Elinor’s mother, who takes after Marianne in being following sensibility more than sense, favors Col. Brandon as strongly as Elinor does. “With such a confederacy against her – with a knowledge so intimate of his goodness – with a conviction of his fond attachment to herself, which at last, though long after it was observable to everybody else – burst on her – what could she do?” You’ll notice there is no mention of Col. Brandon’s wealth- unlike with Elizabeth Bennett, there is no record of her being attracted to her man’s house; she had shown far more interest in Willoughby’s, incidentally.
Elinor all along badly wants Marianne to like Col. Brandon as she likes him herself, because she thinks he deserves it. Increasingly, she wants her to marry him. This is not because she is trying to mold Marianne into a copy of herself. She does not herself want to marry Col. Brandon, despite her deep friendship with him- having co-heroines gives Austen the freedom to fully develop this relationship, without much danger of its becoming romantic, and so lets us fully appreciate the colonel and Elinor’s friendship while not wanting them to get married. Elinor thinks he is a good man for Marianne, as she is. She worries that he is not the kind of man who can attract Marianne; she never doubts that he Marianne would be happy with him.
Brandon is much more on the “sensibility” end of things than Elinor. Elinor cringes when Brandon tells her he once fought a duel with Willoughby (not over Marianne.) When Marianne openly stands up for Elinor against veiled attacks at a party, rather than engaging in the convention of veiled counterattacks, Elinor is embarassed, but Brandon admires her for it (as does the reader.) Ordinarily in a book, women and men who are “just friends” have to eventually become “more than just friends.”
But, “[Marianne] with no sentiment superior to strong esteem and lively friendship [married Col. Brandon.]” Score one for Conrad, right? Not quite- note “sentiment” and “lively.” “Instead of falling sacrifice to an irresistible passion, as once she had fondly flattered herself with expecting, – instead of remaining even for ever with her mother, and finding her only pleasures in retirement and study, as afterwards in her more calm and sober judgment she had determined on, she found herslef at nineteen, submitting to new attachments….Marianne found her own happiness in forming his…Marianne could never love by halves; and her whole heart became, in time, as much devoted to her husband, as it had once been to Willoughby.” Score one for me.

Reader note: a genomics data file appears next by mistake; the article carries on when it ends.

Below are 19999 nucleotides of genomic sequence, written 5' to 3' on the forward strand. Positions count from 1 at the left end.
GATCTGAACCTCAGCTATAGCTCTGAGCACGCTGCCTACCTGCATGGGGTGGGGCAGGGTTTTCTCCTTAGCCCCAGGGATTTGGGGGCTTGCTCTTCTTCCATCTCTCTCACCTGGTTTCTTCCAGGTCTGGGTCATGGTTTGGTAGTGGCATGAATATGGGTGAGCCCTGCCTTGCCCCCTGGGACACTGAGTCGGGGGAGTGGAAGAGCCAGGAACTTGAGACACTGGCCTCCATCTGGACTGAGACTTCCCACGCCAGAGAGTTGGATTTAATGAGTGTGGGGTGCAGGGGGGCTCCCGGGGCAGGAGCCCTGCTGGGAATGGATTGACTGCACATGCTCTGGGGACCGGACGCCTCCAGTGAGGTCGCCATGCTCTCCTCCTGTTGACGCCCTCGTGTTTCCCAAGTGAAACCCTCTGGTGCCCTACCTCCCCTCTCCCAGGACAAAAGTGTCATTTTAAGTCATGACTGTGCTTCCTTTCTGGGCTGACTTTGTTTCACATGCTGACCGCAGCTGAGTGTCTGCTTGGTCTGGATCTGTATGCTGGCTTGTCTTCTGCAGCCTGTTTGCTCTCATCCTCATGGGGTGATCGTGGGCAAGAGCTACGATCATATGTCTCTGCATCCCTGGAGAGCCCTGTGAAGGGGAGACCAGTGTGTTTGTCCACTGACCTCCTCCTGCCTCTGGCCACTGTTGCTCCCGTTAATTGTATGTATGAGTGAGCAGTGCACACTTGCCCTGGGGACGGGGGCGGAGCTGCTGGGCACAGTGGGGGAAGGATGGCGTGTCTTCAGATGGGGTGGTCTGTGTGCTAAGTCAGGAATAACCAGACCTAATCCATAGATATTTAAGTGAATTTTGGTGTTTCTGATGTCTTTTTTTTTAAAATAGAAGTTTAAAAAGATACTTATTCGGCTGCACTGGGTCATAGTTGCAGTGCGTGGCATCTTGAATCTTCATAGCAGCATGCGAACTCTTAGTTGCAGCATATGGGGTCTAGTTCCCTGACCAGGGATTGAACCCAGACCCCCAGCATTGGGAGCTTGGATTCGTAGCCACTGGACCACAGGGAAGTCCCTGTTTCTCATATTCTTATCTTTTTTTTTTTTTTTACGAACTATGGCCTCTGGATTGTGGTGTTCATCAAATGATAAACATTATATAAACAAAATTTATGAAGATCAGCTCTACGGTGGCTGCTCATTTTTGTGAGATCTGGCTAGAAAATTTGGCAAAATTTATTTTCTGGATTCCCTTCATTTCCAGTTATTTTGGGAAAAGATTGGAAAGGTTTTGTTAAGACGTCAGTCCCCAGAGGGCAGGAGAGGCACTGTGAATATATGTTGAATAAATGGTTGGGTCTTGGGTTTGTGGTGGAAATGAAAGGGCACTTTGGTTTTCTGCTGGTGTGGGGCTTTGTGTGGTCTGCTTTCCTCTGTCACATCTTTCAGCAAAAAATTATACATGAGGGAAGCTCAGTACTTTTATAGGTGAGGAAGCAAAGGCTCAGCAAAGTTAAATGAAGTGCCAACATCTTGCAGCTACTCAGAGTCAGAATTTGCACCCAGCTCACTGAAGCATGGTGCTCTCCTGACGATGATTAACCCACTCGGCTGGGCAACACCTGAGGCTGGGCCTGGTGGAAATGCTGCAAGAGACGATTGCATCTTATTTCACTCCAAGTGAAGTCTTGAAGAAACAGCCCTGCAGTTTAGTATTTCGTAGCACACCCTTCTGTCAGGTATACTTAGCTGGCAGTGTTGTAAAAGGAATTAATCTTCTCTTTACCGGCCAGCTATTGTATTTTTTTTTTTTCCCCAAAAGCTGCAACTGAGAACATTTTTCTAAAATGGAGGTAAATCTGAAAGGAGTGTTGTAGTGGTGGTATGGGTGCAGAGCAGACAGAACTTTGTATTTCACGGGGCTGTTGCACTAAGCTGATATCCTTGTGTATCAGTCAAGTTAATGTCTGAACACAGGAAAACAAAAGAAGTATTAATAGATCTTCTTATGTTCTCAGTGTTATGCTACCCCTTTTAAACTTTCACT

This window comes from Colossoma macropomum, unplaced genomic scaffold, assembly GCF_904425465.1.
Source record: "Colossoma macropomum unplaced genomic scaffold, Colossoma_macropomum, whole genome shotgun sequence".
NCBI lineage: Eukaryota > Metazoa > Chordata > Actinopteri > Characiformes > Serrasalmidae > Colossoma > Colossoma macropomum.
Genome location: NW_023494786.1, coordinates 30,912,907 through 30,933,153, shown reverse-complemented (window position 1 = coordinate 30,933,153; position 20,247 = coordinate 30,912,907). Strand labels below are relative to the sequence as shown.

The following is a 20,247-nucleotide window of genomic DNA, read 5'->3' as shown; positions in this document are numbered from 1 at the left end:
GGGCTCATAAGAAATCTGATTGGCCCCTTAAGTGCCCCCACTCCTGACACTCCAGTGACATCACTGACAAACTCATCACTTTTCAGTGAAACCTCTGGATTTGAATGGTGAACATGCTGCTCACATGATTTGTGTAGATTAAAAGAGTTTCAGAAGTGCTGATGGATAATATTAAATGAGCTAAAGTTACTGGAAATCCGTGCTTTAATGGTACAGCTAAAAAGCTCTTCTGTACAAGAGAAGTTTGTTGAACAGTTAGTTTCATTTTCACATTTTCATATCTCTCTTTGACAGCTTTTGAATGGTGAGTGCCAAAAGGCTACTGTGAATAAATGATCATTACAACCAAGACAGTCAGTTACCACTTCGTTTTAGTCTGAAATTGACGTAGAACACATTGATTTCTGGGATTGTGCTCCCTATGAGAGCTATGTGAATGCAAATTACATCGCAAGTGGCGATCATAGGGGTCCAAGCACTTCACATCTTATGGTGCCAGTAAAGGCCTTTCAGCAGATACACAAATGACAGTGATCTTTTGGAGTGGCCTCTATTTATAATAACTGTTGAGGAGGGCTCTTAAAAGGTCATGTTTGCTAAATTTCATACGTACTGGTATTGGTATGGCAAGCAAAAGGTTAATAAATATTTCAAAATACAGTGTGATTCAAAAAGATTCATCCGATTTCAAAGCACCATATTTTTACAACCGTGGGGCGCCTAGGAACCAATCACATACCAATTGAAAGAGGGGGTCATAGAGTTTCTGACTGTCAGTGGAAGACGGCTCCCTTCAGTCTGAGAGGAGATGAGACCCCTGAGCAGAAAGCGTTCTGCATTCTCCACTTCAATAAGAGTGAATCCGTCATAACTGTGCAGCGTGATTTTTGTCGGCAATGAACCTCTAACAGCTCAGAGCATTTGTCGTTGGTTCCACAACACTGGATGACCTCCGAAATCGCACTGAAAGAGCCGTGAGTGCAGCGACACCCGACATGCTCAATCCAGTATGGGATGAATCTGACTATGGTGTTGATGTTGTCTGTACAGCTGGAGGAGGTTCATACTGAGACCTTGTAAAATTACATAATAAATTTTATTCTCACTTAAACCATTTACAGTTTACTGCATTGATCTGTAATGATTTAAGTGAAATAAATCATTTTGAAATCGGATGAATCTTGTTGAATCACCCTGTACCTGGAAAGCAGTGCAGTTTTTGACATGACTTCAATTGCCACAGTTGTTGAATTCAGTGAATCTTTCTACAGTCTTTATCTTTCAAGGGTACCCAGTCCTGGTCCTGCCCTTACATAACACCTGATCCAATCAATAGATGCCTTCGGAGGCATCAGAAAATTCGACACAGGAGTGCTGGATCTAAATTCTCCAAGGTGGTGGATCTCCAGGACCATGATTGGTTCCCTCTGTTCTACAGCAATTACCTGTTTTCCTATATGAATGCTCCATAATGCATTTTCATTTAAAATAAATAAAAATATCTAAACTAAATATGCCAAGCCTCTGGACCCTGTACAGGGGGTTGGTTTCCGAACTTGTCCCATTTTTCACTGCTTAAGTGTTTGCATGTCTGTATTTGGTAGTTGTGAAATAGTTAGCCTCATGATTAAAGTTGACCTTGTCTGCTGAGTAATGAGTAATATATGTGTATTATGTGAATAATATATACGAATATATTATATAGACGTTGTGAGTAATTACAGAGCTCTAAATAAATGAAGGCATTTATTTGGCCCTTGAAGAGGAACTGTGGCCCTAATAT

To return to Elinor, supposedly so gone over to the sensibilitous side, she does indeed leave the room and cry uncontrollably with joy when she finds out Edward is free to marry her. She also, however, tells him to insincerely ask his mother’s forgiveness for his engagement to Lucy, and to be humble about reporting his engagement to herself, so that he can extract more money from her.
* Are we to interpret Darcy as a stand in for Pride and nothing else, and Elizabeth a stand in for Prejudice, just because the book is called Pride and Prejudice? By the way, I always thought it was the other way around. Although Darcy’s pride is mentioned hundreds if not thousands of times in the book, my recollection is that he refused to ask Elizabeth to dance due to her mere lower-middle-upper-class social status, and vetoed Bingley’s marriage to Jane on these same grounds, whereas Elizabeth judged him only after these things happened (no PREjudice), and her wounded pride over the dance snub long colored her view of him.
** By using the word instrumental, I have nicely evaded the dispute over whether reason is solely instrumental. Among those who hold that it is, a “conservative” like Hume and a “Romantic” like Rousseau don’t disagree that reason is a slave to passion; they will just disagree about how this should best happen.
*** Such identity creation being, Conrad says, an actual expression of sensibility in both cases- as indeed it would, if his interpretation were correct.
**** Seems like those claims are contradictory, no?
***** In one of the sensible parts of this schizophrenic review, Conrad writes “Jane Austen is not treating ideas, but their decomposition into modes of thinking and feeling – not the antitheses of romantic philosophy but the paradoxes of romantic behavior…” You can’t have a dialectic without antitheses, can you?